In August 2004 I received a copy of the 2004 edition of And Then There Were None from Samuel French Inc. A letter accompanying the play detailed the changes, which likely came about due to activism and public pressure. The play is now officially licensed as And Then There Were None and the Act III reference to a "nigger in the woodpile" has been changed to "guilty party." The fictitious Indian Island has been changed to Soldier Island. The opening paragraph of the play states that, "a cluster of statuettes—ten little soldier boys—sits on the mantelpiece of a weird country house on an island off the coast of Devon. A nursery rhyme embossed above them tells how each little boy met his death, until there was none." I immediately contacted Samuel French, Inc. upon receiving the letter and inquired about the reasons for the changes. Their only response was that the "Christie Estate chooses to make these changes at this time." Nonethe-less, after nearly seven decades, the play no longer uses images of people of color as a "creative" staging approach.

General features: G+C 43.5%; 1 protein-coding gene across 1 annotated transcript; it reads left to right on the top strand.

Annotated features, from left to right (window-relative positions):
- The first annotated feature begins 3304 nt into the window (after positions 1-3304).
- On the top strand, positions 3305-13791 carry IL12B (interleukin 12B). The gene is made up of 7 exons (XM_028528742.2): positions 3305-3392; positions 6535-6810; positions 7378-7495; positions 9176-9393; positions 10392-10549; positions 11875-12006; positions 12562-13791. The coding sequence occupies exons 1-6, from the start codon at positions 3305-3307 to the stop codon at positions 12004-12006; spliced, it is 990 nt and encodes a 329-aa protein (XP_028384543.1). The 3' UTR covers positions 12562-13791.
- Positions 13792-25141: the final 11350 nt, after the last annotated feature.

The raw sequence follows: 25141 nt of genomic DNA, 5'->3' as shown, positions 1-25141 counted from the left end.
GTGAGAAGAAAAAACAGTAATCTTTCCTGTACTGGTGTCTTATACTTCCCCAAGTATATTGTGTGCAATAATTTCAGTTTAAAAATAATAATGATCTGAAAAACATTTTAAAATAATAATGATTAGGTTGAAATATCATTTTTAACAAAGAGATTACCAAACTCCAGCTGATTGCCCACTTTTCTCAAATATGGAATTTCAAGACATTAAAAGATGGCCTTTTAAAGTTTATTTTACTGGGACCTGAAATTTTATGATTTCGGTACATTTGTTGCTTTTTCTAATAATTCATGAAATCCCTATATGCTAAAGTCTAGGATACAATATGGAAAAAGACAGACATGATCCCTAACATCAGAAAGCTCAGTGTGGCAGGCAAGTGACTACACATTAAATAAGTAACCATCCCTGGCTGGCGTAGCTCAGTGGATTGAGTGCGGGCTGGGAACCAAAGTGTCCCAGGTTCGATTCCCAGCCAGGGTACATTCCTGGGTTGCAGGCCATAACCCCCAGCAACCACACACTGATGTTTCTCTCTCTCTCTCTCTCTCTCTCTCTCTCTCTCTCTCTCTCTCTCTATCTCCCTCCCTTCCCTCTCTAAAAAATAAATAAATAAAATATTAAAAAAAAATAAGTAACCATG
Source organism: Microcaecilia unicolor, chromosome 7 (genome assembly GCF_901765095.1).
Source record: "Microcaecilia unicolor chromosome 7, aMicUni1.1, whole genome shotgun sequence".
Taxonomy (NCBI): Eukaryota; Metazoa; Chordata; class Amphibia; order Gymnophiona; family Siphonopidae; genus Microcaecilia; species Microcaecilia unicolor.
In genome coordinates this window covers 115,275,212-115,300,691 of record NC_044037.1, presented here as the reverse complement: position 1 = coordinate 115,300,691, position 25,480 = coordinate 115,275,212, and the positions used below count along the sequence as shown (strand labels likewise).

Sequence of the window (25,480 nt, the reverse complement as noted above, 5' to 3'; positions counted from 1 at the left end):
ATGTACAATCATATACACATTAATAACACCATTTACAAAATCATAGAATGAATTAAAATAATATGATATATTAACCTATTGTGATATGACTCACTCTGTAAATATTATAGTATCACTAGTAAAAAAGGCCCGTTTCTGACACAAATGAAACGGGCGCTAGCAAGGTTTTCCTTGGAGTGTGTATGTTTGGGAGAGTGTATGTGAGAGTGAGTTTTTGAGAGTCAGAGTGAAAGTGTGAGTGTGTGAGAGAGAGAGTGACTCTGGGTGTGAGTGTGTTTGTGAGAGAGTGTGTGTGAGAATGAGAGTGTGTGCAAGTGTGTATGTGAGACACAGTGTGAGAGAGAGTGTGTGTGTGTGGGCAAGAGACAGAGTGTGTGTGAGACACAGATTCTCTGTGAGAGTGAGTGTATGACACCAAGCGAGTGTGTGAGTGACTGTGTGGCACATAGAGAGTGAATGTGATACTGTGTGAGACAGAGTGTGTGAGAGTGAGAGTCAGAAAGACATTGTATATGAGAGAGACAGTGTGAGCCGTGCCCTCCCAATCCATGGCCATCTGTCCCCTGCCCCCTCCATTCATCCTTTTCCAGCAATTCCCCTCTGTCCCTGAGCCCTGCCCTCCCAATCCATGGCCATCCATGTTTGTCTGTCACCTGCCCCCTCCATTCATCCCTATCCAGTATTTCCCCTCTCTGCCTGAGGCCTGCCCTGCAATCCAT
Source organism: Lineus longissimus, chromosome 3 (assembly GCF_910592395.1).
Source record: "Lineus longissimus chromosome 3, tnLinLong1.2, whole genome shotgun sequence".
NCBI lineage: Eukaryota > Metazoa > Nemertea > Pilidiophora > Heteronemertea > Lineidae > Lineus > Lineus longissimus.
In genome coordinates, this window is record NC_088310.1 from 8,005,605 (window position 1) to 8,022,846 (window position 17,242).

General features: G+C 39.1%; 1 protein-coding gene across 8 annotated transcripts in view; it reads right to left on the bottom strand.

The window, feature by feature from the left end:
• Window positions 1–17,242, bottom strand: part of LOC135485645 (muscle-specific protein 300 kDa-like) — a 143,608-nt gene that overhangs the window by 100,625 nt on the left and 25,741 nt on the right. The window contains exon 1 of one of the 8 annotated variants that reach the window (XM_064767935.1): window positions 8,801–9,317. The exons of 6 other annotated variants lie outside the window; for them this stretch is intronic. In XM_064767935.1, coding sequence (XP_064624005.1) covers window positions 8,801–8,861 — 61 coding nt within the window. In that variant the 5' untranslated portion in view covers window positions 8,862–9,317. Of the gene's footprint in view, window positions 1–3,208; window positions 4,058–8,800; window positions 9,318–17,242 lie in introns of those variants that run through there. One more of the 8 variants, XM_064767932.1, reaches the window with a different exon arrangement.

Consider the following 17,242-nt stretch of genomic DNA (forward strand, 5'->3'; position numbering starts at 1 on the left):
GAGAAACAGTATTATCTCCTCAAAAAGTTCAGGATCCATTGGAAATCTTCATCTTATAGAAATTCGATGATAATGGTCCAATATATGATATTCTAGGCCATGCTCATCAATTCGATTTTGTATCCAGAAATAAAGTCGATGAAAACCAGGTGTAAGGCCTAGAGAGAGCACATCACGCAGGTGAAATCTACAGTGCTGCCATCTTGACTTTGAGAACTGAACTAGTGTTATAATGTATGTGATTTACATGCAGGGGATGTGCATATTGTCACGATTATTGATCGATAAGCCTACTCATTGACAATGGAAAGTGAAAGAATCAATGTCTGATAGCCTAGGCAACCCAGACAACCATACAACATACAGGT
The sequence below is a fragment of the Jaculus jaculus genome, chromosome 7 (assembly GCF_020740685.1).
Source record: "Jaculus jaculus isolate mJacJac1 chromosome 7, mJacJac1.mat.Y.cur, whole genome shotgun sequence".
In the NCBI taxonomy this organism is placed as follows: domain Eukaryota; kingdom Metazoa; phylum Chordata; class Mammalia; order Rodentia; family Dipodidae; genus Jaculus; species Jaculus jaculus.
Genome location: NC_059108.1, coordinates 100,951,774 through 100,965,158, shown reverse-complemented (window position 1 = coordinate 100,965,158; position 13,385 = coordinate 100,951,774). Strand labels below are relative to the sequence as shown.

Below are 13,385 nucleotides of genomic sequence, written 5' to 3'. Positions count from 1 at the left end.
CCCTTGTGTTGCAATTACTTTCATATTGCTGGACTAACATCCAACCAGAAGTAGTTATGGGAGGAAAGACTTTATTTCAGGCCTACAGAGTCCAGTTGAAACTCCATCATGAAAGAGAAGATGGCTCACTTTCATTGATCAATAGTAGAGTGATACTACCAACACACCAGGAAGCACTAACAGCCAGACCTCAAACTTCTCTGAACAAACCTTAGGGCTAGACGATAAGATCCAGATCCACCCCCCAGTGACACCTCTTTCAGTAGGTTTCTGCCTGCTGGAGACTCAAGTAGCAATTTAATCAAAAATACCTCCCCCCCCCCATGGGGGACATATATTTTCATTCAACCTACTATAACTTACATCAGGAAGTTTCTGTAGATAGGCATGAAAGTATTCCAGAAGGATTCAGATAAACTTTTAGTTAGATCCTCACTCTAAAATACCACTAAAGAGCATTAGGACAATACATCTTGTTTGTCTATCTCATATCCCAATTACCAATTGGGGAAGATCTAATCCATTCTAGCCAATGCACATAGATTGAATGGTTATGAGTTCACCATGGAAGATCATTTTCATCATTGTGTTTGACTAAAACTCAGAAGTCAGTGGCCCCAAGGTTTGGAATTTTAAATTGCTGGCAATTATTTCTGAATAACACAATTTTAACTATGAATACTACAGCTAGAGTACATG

A review of the 2004 book version of Ten Little Indians, now published by St. Martin's Griffin as And Then There Were None, reveals that editorial revision is still needed. Page 57 includes the statement "natives don't mind dying." Anti-Semitism is also expressed on pages 5, 6, and 124, when a Mr. Morris is referred to as "little Jew" and "Jewboy" with "thick Semitic lips."
Schools might attempt to produce the play under the former title, blow off the dust from the "Indian" statuettes stored in a school closet, and use the original nursery rhyme. It would not be difficult to anticipate this happening, given the considerable resistance to changing American Indian school mascots and nicknames in local communities. But this would violate agreements with Samuel French Inc.
Given the enormous popularity of And Then There Were None in U.S. high schools and universities, it is likely that schools will need effective ways to educate students about the reasons for the changes that have been made in the play. Below are some possible discussion points for generating critical thinking about the controversies surrounding this play.
Discuss the problematic nature of Ten Little Indians after considering issues of race, xenophobia, privilege, and power. Study definitions of genocide and talk about current issues of race in the community or possible racial tensions in the school.